Failure of ursodeoxycholic acid to dissolve radiolucent gallstones in patients with cystic fibrosis

C. Colombo, E. Bertolini, M. L. Assaisso, N. Bettinardi, A. Giunta, M. Podda

Research output: Contribution to journalArticle

Abstract

Ursodeoxycholic acid has been used widely to dissolve cholesterol gallstones and more recently was shown to improve clinical symptoms and biochemical indices in different chronic liver diseases, including that associated with cystic fibrosis. We treated 10 cystic fibrosis patients (5 males, 5 females, age range 2-22 years) with pancreatic insufficiency and normal liver function with ursodeoxycholic acid 15-20 mg/kg/day. Seven patients had radiolucent gallstones (in 3 cases associated with biliary sludge) and 3 had sludge; all were asymptomatic. Before treatment, the gallbladder was well opacified in oral cholecystogram. The gallbladder was scanned by ultrasound in similar conditions and by the same operator before administration of ursodeoxycholic acid and after a median period of treatment of 16 months (range 11-32 months). During treatment, all patients remained asymptomatic and the relative proportion of ursodeoxycholic acid in duodenal bile increased from 4.7 ± 3.2% at baseline to 34.7 ± 8.6%. Complete or partial dissolution of gallstones was never observed and the maximum diameter of stones increased from a mean of 6.1 ± 3.4 to 8.0 ± 5.3 mm; in one case the development of biliary sludge occurred during bile acid therapy. Sludge disappeared in 1 of the 6 patients who initially had it, while in 2 cases its volume increased. We conclude that ursodeoxycholic acid is not effective in most CF patients with gallstones, probably because cholesterol is not the main component of stone or sludge.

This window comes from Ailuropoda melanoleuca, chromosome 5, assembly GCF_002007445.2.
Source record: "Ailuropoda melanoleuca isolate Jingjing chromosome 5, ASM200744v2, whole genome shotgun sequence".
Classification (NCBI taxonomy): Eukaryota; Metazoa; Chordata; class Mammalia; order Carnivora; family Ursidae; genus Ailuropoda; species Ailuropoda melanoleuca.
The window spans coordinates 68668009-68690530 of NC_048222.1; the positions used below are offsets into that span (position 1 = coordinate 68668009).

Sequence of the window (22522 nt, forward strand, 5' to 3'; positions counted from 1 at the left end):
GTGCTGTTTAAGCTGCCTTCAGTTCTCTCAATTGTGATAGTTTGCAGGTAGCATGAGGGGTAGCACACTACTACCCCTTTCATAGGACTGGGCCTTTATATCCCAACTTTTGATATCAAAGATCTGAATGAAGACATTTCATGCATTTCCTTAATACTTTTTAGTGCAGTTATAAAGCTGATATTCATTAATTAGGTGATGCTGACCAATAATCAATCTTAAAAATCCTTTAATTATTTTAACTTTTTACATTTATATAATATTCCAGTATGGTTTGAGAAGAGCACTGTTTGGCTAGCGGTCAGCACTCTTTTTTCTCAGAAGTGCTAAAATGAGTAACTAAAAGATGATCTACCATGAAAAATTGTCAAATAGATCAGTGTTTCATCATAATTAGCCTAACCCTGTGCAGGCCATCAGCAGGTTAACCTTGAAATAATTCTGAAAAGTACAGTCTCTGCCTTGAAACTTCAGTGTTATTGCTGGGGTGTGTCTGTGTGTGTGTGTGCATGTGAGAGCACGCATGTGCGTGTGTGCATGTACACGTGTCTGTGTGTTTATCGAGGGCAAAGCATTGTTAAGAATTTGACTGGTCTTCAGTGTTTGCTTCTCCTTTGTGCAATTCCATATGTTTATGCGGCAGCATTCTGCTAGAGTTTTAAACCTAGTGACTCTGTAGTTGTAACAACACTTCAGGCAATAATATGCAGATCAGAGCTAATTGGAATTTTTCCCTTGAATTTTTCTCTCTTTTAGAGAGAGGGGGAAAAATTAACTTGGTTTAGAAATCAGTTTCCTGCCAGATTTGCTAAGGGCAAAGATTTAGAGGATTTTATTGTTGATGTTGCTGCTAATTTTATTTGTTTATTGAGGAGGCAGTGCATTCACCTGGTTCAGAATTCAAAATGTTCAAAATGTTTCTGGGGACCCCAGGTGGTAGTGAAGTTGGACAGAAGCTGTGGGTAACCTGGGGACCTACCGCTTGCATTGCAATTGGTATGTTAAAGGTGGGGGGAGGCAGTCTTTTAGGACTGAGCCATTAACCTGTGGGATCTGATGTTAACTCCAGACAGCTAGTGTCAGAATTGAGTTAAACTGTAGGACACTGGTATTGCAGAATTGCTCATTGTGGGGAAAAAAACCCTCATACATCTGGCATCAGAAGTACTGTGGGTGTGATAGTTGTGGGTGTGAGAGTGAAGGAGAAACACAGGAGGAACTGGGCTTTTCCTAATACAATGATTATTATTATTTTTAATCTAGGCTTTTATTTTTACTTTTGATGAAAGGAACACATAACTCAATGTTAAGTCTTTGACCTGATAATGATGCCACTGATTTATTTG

Original languageEnglish
Pages (from-to)562-565
Number of pages4
JournalActa Paediatrica, International Journal of Paediatrics
Volume82
Issue number6-7
Publication statusPublished - 1993

ASJC Scopus subject areas

  • Pediatrics, Perinatology, and Child Health

Fingerprint Dive into the research topics of 'Failure of ursodeoxycholic acid to dissolve radiolucent gallstones in patients with cystic fibrosis'. Together they form a unique fingerprint.

  • Cite this